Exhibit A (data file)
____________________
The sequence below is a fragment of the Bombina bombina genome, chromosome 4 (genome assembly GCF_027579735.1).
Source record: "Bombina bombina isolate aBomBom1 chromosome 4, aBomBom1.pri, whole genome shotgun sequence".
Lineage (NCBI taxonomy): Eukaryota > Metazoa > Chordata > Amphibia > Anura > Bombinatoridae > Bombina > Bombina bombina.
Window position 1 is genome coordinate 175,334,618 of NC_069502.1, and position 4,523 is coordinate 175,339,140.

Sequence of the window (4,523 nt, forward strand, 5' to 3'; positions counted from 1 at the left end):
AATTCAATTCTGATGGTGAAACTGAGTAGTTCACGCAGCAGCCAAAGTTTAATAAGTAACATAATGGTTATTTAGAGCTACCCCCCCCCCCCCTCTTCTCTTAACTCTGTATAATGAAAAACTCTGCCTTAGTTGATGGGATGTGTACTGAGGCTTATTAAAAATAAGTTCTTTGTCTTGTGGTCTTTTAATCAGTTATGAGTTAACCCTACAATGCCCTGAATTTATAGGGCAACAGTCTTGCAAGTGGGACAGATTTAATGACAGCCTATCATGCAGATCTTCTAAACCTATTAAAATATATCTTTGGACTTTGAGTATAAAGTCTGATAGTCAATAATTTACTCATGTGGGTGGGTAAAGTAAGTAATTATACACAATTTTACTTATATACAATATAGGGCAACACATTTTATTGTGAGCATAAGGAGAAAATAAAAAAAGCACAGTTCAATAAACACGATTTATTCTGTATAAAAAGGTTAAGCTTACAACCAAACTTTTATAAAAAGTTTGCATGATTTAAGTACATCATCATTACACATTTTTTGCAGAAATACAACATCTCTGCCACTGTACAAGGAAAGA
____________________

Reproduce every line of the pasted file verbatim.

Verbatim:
The sequence below is a fragment of the Bombina bombina genome, chromosome 4 (genome assembly GCF_027579735.1).
Source record: "Bombina bombina isolate aBomBom1 chromosome 4, aBomBom1.pri, whole genome shotgun sequence".
Lineage (NCBI taxonomy): Eukaryota > Metazoa > Chordata > Amphibia > Anura > Bombinatoridae > Bombina > Bombina bombina.
Window position 1 is genome coordinate 175,334,618 of NC_069502.1, and position 4,523 is coordinate 175,339,140.

Sequence of the window (4,523 nt, forward strand, 5' to 3'; positions counted from 1 at the left end):
AATTCAATTCTGATGGTGAAACTGAGTAGTTCACGCAGCAGCCAAAGTTTAATAAGTAACATAATGGTTATTTAGAGCTACCCCCCCCCCCCCTCTTCTCTTAACTCTGTATAATGAAAAACTCTGCCTTAGTTGATGGGATGTGTACTGAGGCTTATTAAAAATAAGTTCTTTGTCTTGTGGTCTTTTAATCAGTTATGAGTTAACCCTACAATGCCCTGAATTTATAGGGCAACAGTCTTGCAAGTGGGACAGATTTAATGACAGCCTATCATGCAGATCTTCTAAACCTATTAAAATATATCTTTGGACTTTGAGTATAAAGTCTGATAGTCAATAATTTACTCATGTGGGTGGGTAAAGTAAGTAATTATACACAATTTTACTTATATACAATATAGGGCAACACATTTTATTGTGAGCATAAGGAGAAAATAAAAAAAGCACAGTTCAATAAACACGATTTATTCTGTATAAAAAGGTTAAGCTTACAACCAAACTTTTATAAAAAGTTTGCATGATTTAAGTACATCATCATTACACATTTTTTGCAGAAATACAACATCTCTGCCACTGTACAAGGAAAGA